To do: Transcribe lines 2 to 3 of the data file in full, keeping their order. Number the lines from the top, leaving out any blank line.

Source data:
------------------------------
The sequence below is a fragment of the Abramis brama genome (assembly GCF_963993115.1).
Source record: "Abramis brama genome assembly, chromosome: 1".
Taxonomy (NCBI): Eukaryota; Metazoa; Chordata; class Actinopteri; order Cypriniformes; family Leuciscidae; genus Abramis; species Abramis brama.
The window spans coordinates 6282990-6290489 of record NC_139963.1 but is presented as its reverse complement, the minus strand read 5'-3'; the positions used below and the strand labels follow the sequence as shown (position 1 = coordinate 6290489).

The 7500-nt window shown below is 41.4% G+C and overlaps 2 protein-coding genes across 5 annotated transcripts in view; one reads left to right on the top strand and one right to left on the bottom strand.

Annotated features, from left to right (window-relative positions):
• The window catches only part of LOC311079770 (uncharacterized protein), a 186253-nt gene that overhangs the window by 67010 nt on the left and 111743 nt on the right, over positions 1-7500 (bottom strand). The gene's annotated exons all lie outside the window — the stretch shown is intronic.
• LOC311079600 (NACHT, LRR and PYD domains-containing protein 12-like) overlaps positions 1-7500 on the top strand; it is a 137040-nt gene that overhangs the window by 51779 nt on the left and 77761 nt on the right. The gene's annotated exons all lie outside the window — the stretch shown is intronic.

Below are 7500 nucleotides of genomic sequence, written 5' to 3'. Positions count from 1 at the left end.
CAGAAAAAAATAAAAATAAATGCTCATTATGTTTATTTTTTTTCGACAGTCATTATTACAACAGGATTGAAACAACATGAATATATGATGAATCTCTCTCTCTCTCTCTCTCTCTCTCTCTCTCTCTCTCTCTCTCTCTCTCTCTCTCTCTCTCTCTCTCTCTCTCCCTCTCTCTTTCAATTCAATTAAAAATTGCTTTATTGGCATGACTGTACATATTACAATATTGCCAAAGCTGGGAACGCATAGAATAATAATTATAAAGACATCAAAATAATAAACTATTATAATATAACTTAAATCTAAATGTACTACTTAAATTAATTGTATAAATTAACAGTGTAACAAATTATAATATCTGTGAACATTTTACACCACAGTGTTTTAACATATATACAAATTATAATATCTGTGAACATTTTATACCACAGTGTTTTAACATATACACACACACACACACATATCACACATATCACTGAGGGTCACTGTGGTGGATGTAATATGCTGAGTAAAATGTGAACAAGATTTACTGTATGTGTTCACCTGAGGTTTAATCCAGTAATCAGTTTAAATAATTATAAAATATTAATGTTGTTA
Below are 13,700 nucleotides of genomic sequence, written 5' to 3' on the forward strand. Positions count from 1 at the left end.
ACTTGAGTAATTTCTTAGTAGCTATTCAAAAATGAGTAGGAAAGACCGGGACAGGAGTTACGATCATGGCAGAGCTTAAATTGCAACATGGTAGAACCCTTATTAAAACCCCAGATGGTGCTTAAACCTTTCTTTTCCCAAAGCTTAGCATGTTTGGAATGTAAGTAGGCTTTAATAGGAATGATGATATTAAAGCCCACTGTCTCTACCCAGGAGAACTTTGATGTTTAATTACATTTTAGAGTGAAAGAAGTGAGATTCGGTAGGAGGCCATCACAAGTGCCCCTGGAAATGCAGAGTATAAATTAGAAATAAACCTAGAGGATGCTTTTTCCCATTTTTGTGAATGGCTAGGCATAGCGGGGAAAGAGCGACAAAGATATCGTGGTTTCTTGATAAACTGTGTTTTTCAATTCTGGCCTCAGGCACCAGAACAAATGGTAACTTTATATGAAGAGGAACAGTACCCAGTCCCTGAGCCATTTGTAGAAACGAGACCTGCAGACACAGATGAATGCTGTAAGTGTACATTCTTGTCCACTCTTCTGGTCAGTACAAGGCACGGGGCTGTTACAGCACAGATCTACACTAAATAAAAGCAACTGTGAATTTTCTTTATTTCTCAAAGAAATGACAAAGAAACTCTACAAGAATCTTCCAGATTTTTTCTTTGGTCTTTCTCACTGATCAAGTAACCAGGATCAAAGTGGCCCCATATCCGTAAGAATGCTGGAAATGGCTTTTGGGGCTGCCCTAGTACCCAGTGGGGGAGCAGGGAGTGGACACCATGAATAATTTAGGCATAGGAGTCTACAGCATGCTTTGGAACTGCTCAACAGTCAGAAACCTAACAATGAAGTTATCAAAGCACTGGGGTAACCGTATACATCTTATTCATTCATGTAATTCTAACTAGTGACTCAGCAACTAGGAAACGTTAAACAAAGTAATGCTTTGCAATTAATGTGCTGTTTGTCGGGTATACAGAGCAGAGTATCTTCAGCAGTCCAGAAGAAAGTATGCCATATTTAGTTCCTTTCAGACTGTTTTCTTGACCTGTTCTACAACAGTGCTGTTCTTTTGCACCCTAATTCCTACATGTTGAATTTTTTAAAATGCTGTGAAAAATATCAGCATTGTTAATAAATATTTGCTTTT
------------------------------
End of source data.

Source record: "Abramis brama genome assembly, chromosome: 1".
Taxonomy (NCBI): Eukaryota; Metazoa; Chordata; class Actinopteri; order Cypriniformes; family Leuciscidae; genus Abramis; species Abramis brama.